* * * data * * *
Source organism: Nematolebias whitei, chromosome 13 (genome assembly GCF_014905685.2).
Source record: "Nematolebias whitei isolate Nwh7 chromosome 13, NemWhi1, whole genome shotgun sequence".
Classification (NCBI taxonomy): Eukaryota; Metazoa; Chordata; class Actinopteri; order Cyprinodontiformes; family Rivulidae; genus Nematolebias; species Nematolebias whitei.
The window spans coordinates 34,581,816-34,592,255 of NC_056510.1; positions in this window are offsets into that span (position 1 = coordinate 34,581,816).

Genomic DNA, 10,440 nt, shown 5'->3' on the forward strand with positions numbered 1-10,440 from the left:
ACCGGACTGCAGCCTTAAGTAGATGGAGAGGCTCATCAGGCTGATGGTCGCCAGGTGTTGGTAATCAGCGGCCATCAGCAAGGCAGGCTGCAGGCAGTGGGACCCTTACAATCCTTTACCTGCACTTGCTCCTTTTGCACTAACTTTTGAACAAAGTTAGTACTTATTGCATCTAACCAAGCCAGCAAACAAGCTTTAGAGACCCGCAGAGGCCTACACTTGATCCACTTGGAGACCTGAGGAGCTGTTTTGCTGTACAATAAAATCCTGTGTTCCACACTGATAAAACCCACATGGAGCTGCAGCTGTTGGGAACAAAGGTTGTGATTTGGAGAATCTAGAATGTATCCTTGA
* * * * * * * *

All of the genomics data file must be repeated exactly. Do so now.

Source organism: Nematolebias whitei, chromosome 13 (genome assembly GCF_014905685.2).
Source record: "Nematolebias whitei isolate Nwh7 chromosome 13, NemWhi1, whole genome shotgun sequence".
Classification (NCBI taxonomy): Eukaryota; Metazoa; Chordata; class Actinopteri; order Cyprinodontiformes; family Rivulidae; genus Nematolebias; species Nematolebias whitei.
The window spans coordinates 34,581,816-34,592,255 of NC_056510.1; positions in this window are offsets into that span (position 1 = coordinate 34,581,816).

Genomic DNA, 10,440 nt, shown 5'->3' on the forward strand with positions numbered 1-10,440 from the left:
ACCGGACTGCAGCCTTAAGTAGATGGAGAGGCTCATCAGGCTGATGGTCGCCAGGTGTTGGTAATCAGCGGCCATCAGCAAGGCAGGCTGCAGGCAGTGGGACCCTTACAATCCTTTACCTGCACTTGCTCCTTTTGCACTAACTTTTGAACAAAGTTAGTACTTATTGCATCTAACCAAGCCAGCAAACAAGCTTTAGAGACCCGCAGAGGCCTACACTTGATCCACTTGGAGACCTGAGGAGCTGTTTTGCTGTACAATAAAATCCTGTGTTCCACACTGATAAAACCCACATGGAGCTGCAGCTGTTGGGAACAAAGGTTGTGATTTGGAGAATCTAGAATGTATCCTTGA